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Neil O’Sullivan

28 May 2013 | Email This Post Email This Post | Print This Post Print This Post

Neil O’Sullivan, the deputy editor of the Life & Arts review section of the Financial Times joins Joseph Planta to discuss the Lunch with the FT: 52 Classic Interviews (Portfolio, 2013), a new collection of some of the memorable lunches had notable world figures and celebrities for the paper’s popular ‘Lunch with’ feature.

Lunch with the FT: 52 Classic Interviews edited by Lionel Barber (Portfolio, 2013).

Click to buy this book from Amazon.ca: Lunch with the FT: 52 Classic Interviews

Text of introduction by Joseph Planta:

I am Planta: On the Line, in Vancouver at TheCommentary.ca.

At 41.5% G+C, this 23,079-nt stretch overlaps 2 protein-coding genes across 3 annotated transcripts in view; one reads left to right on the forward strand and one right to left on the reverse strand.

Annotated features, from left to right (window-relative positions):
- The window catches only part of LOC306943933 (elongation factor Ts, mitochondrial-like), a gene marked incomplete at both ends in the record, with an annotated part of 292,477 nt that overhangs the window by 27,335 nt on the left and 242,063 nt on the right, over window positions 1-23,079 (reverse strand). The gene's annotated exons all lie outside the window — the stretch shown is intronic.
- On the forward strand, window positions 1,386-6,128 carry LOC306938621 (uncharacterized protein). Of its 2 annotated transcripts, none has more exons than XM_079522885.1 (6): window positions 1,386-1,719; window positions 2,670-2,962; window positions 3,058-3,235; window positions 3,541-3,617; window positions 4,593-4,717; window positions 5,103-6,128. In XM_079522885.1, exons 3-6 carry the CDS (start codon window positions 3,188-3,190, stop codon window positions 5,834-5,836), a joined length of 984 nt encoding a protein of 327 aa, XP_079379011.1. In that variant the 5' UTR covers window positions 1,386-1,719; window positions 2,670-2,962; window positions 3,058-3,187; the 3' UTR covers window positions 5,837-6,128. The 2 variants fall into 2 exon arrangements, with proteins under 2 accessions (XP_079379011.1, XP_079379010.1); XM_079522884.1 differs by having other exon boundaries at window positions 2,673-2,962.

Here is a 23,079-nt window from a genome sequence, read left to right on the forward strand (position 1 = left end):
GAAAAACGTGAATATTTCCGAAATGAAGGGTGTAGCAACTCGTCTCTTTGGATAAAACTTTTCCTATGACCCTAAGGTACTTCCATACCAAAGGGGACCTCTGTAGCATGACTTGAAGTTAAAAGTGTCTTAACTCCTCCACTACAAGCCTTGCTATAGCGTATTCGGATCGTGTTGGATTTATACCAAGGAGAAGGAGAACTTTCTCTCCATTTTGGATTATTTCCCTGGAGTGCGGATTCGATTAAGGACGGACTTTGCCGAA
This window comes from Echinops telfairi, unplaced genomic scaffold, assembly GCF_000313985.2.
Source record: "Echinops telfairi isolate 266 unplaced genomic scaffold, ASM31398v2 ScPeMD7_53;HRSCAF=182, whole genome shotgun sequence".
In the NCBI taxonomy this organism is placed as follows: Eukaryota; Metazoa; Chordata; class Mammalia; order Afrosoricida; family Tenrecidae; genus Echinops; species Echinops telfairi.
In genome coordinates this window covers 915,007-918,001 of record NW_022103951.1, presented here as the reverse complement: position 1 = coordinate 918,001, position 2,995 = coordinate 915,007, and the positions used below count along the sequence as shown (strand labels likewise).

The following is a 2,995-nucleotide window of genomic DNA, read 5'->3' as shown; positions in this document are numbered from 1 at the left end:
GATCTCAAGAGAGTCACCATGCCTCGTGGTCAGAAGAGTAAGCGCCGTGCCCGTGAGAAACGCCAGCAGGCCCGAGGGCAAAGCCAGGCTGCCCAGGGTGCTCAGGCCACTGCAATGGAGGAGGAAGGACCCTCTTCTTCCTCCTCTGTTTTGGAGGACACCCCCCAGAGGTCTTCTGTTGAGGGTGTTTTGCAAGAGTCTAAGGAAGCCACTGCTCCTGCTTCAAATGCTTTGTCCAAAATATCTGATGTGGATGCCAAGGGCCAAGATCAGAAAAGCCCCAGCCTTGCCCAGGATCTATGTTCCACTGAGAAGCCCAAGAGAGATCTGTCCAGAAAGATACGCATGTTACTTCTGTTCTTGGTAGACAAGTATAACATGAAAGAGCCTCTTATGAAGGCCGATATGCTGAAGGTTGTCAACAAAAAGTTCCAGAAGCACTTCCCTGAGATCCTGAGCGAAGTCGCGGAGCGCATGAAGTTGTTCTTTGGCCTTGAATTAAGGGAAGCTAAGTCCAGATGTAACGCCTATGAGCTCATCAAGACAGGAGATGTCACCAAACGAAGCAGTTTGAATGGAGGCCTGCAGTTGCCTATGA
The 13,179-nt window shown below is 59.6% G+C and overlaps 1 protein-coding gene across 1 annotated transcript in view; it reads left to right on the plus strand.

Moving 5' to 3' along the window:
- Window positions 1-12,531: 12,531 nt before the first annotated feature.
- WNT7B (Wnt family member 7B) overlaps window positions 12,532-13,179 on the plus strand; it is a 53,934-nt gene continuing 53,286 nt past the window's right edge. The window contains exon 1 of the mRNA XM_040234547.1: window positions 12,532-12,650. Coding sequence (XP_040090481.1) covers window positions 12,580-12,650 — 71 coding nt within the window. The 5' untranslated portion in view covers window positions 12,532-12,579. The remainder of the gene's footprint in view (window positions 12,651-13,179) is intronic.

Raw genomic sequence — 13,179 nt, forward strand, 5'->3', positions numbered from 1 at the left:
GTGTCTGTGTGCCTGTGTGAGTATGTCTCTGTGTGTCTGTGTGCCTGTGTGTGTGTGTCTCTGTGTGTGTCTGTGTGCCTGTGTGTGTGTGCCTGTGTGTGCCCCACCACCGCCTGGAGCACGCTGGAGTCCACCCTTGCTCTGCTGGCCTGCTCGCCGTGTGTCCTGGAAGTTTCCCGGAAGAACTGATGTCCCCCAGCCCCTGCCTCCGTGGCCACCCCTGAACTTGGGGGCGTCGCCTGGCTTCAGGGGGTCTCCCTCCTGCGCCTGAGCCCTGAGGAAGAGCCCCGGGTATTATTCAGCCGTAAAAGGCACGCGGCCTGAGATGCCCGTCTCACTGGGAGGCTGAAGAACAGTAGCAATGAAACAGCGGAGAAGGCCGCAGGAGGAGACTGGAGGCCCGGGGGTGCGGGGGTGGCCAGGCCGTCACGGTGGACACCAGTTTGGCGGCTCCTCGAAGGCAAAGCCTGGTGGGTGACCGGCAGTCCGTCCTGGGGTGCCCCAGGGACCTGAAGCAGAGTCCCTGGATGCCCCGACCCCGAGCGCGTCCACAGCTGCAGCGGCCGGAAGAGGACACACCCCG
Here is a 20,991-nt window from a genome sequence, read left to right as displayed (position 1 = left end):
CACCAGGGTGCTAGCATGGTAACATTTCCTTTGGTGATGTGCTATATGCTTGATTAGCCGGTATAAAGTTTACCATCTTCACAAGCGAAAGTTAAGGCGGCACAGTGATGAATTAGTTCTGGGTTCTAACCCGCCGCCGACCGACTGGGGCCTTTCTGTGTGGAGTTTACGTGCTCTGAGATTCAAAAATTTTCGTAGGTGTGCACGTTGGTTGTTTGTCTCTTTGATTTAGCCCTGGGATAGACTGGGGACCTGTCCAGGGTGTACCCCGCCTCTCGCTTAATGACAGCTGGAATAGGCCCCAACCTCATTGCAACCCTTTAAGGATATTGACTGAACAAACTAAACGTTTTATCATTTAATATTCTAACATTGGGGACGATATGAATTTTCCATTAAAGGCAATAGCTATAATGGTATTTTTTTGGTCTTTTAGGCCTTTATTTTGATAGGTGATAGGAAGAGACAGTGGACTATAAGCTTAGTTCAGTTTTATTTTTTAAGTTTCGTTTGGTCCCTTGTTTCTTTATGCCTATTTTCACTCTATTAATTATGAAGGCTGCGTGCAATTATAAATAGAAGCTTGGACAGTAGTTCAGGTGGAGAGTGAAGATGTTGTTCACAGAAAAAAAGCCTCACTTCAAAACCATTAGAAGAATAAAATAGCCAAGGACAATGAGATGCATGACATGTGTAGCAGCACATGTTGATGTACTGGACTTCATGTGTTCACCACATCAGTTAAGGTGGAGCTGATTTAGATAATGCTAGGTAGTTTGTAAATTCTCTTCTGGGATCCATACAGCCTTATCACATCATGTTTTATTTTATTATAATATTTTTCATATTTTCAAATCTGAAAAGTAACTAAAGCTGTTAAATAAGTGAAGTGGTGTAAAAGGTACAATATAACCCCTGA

The Financial Times celebrates its 125th anniversary this year, and a wonderful new book celebrates a feature of the paper that’s one of its most popular. In Lunch with the FT: 52 Classic Interviews, edited by Lionel Barber, we’re treated to a meal with some of the world’s remarkable figures. The feature, which has been in the paper weekly since 1994, has a reporter or editor from the Financial Times, taking to lunch either a celebrity, power broker, or politician. What you get is a conversation that provides insight into the person being dined out on the FT’s tab, as well as a peek into who they are, or whatever is pertinent in the world at the time. You have an eclectic mix of diners in this collection, from Jimmy Carter to George Soros, Prince Alwaleed to F.W. de Klerk. There are thinkers like Paul Krugman and Martin Amis, to world figures like Angela Merkel and Donald Rumsfeld. There are celebrities too like P. Diddy and Angelina Jolie. Joining me now is Neil O’Sullivan. He is the deputy editor of the Life and Arts review section of the Financial Times. He played a part in the putting together of this book. I’ll ask him about the book, this feature, and what’s illuminated at lunch. The book is published by Portfolio, which is an imprint of Penguin. Please welcome to the Planta: On the Line program, in London, Neil O’Sullivan; Mr. O’Sullivan, good morning.